NEAR NAJAF, Iraq—A water buffalo, as soldiers call the huge tankers that carry that precious fluid, arrived Monday at a combat support camp, giving some the first chance to wash in nearly two weeks. But water remains in short supply, as thousands of combat troops push north so fast that support crews are struggling to keep up.
Monday afternoon, Capt. Kelvin Brown of the 3-69 Armor Battalion embodied that problem. His battalion of 950 soldiers had been fighting in the early morning darkness 13 miles to the north, shelling and getting shelled. Now it was time to move the fight closer to Karbala.
But there was one huge glitch: not enough water.
Brown had been looking for water for hours, walking from tent to tent in the huge combat support city that has sprung up in the desert here in only a week.
He and his soldiers were hot, dusty, tired and most of all thirsty. "I've wasted a whole day looking for water. You'd think the people out there fighting could get water," he said. "But we can't."
He had talked to specialists, sergeants, captains, majors. Everyone referred him to someone else, often to the person he had just asked. But no one could come up with the goods.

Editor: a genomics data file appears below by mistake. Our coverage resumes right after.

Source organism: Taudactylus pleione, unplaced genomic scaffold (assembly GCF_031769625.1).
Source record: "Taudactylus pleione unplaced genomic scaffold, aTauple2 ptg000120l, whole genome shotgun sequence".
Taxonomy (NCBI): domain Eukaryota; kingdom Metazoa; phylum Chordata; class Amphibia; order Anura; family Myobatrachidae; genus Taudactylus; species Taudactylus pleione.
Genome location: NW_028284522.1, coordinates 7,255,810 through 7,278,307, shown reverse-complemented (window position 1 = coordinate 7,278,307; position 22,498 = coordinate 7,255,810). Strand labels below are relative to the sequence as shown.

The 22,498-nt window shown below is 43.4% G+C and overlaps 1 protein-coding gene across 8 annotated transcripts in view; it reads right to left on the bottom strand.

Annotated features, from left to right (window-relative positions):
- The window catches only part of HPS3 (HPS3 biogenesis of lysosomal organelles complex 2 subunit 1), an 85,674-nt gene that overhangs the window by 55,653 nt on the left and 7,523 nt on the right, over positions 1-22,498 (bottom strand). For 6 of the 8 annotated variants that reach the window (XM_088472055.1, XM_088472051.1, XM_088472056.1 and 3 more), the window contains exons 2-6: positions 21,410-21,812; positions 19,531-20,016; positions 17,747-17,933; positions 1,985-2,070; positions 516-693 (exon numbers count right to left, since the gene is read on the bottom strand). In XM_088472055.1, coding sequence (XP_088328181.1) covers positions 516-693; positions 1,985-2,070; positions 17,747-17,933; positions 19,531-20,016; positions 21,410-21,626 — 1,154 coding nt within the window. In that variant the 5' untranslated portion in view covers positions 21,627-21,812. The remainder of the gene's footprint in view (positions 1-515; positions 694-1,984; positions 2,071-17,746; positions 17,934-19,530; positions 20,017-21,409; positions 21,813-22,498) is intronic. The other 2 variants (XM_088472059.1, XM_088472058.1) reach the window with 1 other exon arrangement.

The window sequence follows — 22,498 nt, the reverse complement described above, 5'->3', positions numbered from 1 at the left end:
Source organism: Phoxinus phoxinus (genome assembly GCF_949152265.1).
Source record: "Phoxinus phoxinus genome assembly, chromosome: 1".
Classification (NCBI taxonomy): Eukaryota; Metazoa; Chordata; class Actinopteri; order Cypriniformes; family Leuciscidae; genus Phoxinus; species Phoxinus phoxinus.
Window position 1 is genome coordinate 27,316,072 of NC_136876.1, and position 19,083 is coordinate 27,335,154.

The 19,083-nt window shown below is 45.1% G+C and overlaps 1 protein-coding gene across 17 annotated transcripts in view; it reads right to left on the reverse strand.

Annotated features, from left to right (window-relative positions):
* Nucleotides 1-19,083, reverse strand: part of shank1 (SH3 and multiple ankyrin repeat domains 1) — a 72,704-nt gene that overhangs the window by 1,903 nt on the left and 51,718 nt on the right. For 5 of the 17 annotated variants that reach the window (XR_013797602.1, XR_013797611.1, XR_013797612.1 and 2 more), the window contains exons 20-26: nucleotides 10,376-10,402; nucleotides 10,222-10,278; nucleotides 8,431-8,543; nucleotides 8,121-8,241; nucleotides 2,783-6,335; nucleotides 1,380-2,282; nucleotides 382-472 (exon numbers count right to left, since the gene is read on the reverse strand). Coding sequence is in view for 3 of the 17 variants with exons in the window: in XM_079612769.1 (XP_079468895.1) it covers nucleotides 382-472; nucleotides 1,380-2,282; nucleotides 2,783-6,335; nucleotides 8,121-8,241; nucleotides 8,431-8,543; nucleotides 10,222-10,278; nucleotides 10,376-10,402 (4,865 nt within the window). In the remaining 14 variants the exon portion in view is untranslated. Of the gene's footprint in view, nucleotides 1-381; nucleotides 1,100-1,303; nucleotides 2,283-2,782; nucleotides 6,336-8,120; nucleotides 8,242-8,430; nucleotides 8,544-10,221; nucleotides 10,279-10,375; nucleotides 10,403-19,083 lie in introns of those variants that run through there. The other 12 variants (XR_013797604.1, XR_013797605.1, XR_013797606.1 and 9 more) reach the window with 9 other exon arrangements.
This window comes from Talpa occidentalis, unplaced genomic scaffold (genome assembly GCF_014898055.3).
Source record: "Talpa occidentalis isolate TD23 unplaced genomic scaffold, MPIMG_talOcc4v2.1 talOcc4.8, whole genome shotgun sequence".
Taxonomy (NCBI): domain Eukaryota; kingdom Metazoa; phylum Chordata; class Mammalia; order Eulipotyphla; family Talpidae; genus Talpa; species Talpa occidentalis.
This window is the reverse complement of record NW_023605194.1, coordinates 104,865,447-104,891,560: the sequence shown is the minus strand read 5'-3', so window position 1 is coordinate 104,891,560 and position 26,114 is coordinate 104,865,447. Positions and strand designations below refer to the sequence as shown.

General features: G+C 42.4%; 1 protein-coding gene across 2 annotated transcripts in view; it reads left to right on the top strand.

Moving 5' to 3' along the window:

When he approached Maj. David Allen of the 7th Combat Support Group, part of the Army's V Corps, Allen offered to walk around with Brown and do some of the pleading.
"They need to move out, but they don't have enough water," Allen told officer after officer, covering a half-mile of desert tents with Brown, of Bartow, Ga.
No one was coming through.
Water had been a problem for days. Four days ago, when they were fighting a mile from the combat support camp, the 3-69 had had to cut its daily water rations in half, from nine liters a day—about nine and a half quarts—to four and a half. Unless they got water now, they would have to halve the supply again as they moved north.
"It's hot. You have to have water," Allen said.
For three hours, Allen negotiated with captains and majors, trying to pull off "a drug deal," Army lingo for taking shortcuts to get supplies. "I have no power here; I'm just trying to help out," Allen said.
As dark was falling, the two soldiers hit pay dirt: Maj. Tim Sullivan of the 13th Combat Support Battalion released 11,000 bottles of water—each 1.5 liters—to the fighting soldiers.
"The supply system is having serious disconnects, but I'm not turning away the soldiers who keep us from having to use these," said Sullivan, pointing to his gas mask.
By dark, after searching all day, Brown had water for two more days of fighting.
"Gotta go," he said. "We're running late for the next battle."
(c) 2003, Knight Ridder/Tribune Information Services.